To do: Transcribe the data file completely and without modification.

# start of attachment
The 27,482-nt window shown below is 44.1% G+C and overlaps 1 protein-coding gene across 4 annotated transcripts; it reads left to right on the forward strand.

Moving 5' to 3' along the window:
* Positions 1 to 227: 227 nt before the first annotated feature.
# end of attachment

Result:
The 27,482-nt window shown below is 44.1% G+C and overlaps 1 protein-coding gene across 4 annotated transcripts; it reads left to right on the forward strand.

Moving 5' to 3' along the window:
* Positions 1 to 227: 227 nt before the first annotated feature.